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Publisher: Cardiff University
Languages: English
Types: Article
Subjects:
The term ‘Second Sophistic’ was already coined in Antiquity to denote a movement of literary and cultural renewal in the Greek and Hellenistic world during the first two centuries AD. The expression was not wholly complimentary; for whereas the ‘First Sophistic’ was seen to have been primarily concerned with more ‘serious’ topics like philosophy and politics, the ‘Second Sophistic’ was more interested in culture and ‘the arts’. Up until fairly recently modern scholarship too treated this as a negative feature and considered the monuments of the Second Sophistic to be un-original and decadent. But more recent scholarship has a more positive view of the achievements of the Second Sophistic, and the movement is now becoming more and more appreciated as one of the great cultural renaissances in Antiquity. At the same time the question has been raised whether the movement of renewal in the fourth and fifth centuries, linked in part with the rise of Christian literature and a ‘pagan’ reaction to it (including authors like Libanius, Themistius, Julian, Himerius, John Chrysostom and Synesius), could be termed a ‘Third Sophistic’. This article discusses some recent literature on this topic and argues for a new approach to the question.
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    • 9 C. Martindale, Redeeming the Text. Latin poetry and the hermeneutics of reception, Cambridge, 1993; Id., “Introduction. Thinking through recepetion,” in: C. Martindale and R.F. Thomas (eds.), Classics and the Uses of Reception, Oxford, 2006, 1-13.
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    • 11 Philstr., VS 480-481. Translation by W. C. Wright.
    • 12 Compare Whitmarsh 2005, 6-9.
    • 13 I quote from Gleason 1995, 27. This idea finds support in P. A.Brunt, “The Bubble of the Second Sophistic,” in: Bulletin of the Institute of Classical Studies 39 (1994) 37.
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    • 20 Whitmarsh 2001, 43.
    • 21 A. Lesky, A History of Greek Literature, London (translated by J. Willis and C. de Heer), 1966, 870-888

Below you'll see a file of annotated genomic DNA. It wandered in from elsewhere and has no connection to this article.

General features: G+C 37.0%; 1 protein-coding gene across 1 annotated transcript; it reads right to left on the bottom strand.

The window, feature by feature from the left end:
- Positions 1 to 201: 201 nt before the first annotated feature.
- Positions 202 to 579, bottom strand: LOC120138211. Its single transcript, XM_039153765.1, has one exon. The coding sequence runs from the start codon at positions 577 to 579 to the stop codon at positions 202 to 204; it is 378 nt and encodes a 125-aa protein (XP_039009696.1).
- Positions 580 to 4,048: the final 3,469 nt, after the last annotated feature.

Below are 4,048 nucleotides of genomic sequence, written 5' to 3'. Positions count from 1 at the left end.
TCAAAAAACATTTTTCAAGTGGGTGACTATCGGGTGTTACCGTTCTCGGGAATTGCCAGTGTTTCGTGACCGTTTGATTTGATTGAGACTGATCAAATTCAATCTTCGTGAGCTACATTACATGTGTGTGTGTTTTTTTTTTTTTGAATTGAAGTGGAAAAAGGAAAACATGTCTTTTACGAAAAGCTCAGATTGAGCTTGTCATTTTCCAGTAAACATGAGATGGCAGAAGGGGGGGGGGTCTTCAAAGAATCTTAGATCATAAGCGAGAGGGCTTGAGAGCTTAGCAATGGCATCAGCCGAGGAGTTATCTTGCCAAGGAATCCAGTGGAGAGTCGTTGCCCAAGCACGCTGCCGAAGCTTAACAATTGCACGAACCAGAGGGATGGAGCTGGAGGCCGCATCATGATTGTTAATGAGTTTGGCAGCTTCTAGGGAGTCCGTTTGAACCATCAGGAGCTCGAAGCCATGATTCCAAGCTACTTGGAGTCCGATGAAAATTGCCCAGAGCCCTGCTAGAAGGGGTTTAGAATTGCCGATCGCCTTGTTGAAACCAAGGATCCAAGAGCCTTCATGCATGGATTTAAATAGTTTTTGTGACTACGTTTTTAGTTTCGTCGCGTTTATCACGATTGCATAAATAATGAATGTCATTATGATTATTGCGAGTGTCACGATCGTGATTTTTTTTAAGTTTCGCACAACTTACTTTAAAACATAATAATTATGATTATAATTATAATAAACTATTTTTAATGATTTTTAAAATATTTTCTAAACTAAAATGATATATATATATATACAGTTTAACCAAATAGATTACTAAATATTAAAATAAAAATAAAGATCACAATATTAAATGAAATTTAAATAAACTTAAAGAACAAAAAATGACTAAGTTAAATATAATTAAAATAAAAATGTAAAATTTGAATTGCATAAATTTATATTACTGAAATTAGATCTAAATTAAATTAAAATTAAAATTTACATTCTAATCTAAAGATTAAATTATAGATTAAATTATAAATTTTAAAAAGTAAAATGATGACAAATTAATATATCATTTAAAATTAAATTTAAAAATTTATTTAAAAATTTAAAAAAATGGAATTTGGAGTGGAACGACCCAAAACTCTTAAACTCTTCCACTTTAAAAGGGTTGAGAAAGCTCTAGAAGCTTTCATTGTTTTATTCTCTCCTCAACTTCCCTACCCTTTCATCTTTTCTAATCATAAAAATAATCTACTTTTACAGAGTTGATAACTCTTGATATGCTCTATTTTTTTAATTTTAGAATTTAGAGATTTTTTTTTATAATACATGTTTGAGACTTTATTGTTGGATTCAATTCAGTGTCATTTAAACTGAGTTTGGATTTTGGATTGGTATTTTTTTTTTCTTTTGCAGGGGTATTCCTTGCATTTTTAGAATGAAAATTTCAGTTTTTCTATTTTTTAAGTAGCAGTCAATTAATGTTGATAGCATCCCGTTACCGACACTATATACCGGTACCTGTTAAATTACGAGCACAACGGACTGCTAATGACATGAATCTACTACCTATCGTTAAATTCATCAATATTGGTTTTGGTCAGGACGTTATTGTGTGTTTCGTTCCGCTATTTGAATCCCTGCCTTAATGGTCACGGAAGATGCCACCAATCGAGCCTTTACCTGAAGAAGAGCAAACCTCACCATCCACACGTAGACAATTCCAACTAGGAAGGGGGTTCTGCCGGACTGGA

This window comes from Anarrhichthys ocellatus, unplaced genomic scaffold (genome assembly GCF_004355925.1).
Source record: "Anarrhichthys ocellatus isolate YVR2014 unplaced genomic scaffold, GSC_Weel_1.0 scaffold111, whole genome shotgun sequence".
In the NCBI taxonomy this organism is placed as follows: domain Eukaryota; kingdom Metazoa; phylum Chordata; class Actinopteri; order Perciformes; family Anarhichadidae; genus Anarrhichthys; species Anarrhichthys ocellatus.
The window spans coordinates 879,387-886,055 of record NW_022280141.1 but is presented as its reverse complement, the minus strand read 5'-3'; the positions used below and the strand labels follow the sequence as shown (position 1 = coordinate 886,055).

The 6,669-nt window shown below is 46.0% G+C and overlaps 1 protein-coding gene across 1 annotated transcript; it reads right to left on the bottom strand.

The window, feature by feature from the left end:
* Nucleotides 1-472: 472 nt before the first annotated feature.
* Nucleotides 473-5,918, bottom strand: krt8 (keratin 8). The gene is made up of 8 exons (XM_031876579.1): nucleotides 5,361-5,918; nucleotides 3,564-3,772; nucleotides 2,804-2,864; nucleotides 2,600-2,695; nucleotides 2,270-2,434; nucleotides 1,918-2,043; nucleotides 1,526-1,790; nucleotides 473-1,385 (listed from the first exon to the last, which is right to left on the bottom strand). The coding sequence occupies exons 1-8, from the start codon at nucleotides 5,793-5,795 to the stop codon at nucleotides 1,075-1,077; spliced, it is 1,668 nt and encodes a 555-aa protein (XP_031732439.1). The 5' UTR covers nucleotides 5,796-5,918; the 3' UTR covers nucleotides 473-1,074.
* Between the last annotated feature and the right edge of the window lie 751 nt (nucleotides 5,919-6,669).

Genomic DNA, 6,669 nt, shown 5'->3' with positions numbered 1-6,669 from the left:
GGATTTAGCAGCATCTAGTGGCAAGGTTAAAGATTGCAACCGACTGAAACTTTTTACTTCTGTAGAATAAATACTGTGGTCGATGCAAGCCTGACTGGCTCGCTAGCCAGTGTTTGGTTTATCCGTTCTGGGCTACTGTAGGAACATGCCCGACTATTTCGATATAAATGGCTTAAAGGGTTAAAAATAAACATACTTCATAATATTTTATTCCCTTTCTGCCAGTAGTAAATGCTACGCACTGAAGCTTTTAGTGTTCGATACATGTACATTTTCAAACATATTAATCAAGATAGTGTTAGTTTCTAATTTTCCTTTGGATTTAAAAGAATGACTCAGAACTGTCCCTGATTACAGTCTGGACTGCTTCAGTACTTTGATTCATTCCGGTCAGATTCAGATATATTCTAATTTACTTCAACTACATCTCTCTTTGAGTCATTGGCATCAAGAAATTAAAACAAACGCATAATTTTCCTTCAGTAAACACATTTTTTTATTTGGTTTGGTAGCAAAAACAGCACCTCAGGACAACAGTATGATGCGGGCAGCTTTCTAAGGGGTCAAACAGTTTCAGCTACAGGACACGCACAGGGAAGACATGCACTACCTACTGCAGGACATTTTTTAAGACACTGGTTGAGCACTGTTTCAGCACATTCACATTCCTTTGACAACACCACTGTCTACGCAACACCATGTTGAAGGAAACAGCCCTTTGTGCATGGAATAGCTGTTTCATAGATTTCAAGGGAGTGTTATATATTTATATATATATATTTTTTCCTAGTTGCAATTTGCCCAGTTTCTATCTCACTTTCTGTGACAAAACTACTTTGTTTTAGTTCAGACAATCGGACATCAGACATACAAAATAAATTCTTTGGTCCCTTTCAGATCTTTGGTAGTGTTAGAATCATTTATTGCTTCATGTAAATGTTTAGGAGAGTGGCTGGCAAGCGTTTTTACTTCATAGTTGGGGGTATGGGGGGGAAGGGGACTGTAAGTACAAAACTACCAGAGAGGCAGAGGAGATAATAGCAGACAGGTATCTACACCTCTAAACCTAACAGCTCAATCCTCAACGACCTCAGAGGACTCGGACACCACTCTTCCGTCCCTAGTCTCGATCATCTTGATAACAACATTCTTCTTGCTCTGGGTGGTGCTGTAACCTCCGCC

• 22 S. Swain, “Sophists and Emperors: the case of Libanius,” in: S. Swain and M. Edwards (eds.), Approaching Late Antiquity. The transformation from early to Late Empire, Oxford, 2003, 362-363.
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    • 28 F. M. Young, Biblical Exegesis and the Formation of Christian Culture, Cambridge, 1997; G.Yamasaki, Watching a Biblical Narrative. Point of view in Biblical Exegesis, London, 2008 (forthcoming).
    • 29 T. D. Barnes, “Scholarship or Propaganda? Porphyry Against the Christians and its historical setting,” in: Bulletin of the Institute of Classical Studies 39 (1994) 53-65.
    • 30 Spence 2007, 94-96; C. J. Swearingen, Rhetoric and Irony. Western Literacy and Western lies, New York-Oxford, 1991, 178-179.
    • 31 Cribiore 2007, 6 and 206-212; G. Wöhrle, “Líbanios' Religion,” in: PCULGC 7 (1995) 76.
    • 32 Lib., Or. LXII, 12. Transalation from A. F. Norman, Antioch as a Centre of Hellenic Culture as Observed by Libanius, Liverpool, 2000, 92.
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    • 34 Pernot 1993, 773.
    • 35 P. Auski, Christian Plain Style. The evolution of a spiritual idea, Montreal, 1995, 145; R. R. Ruether, Gregory of Nazianzus. Rhetor and Philosopher, Oxford, 1969, 174; I. Sandwell, Religous identity in Late Antiquity. Greeks, Jews and Christians in Antioch, Cambridge, 2007, 55-56.
    • 36 Auski 1995, 153.
    • 37 G. Anderson, Sage, Saint and Sophist. Holy men and their associates in the Early Roman Empire, London, 1994, 73-74.
    • 38 Augustine, De Doctrina Christiana, IV, 32. Translation by Ph. Schaff in www.ccel.org. Shuger 1988, 42-50; Swearingen 1991, 176-177.
    • 39 John Chrysostom, Homily on the Statues III (PG 49, 49). Translation by Ph. Schaff in www.ccel.org.
    • 40 J. Bregman, Synesius of Cyrene. Philosopher-bishop, Berkeley, 1982, 141.
    • 41 J. Maxwell, ,Christianization and Communication in Late Antiquity. John Chrysostom and his congregation in Antioch, Cambridge, 2006, 94-106.
    • 42 Augustine, De Doctrina Christiana, IV, 19. Translation by Ph. Schaff in www.ccel.org.
    • 50 B. Schouler, La tradition hellenique chez Libanios, Lille, 1977, 941.
    • 51 Swain 1997, 35.
    • 52 C. Rapp, “Comparison, paradigm and the case of Moses in Panegyric and Hagiography,” in: M. Whitby (ed.), The Propaganda of Power. The role of Panegyric in Late Antiquity, Leiden, 1998, 277-298.
    • 53 Spence 2007, 10.
    • 54 G. A. Kennedy, Greek Rhetoric under Christian Emperors, Princeton, 1983, 134-135.
    • 55 S. Corcoran, The Empire of the Tetrarchs. Imperial pronouncements and goverment AD 284-324, Oxford, 2000 (revised edition), 234-254; S. Williams, Diocletian and the Roman recovery, London, 1985, 132-134.
    • 56 Bowie 2004, 65; C. P. JONES, “Multiple identities in the age of the Second Sophistic,” in: B.E. Borg (ed.), Paideia: the world of the Second Sophistic, Berlin-New York, 2004, 13.
    • 57 Sandwell 2007, 149.
    • 58 E. J. Watts, City and School in Late Antique Athens and Alexandria, London, 2006, 17.
    • 59 M. Mitchell, The Heavenly Trumpet. John Chrysostom and the art of pauline interpretation, London, 2000, XVIII.
    • 60 Swearingen 1991, 176-177.
    • 61 Pernot 2000, 271.
    • 65 Whitmarsh 2005, 5. Similar convictions about scholars overrating the Second Sophistic can be found in P. A.Brunt, “The bubble of the Second Sophistic,” Bulletin of the Institute of Classical Studies 39 (1994) 25-52.
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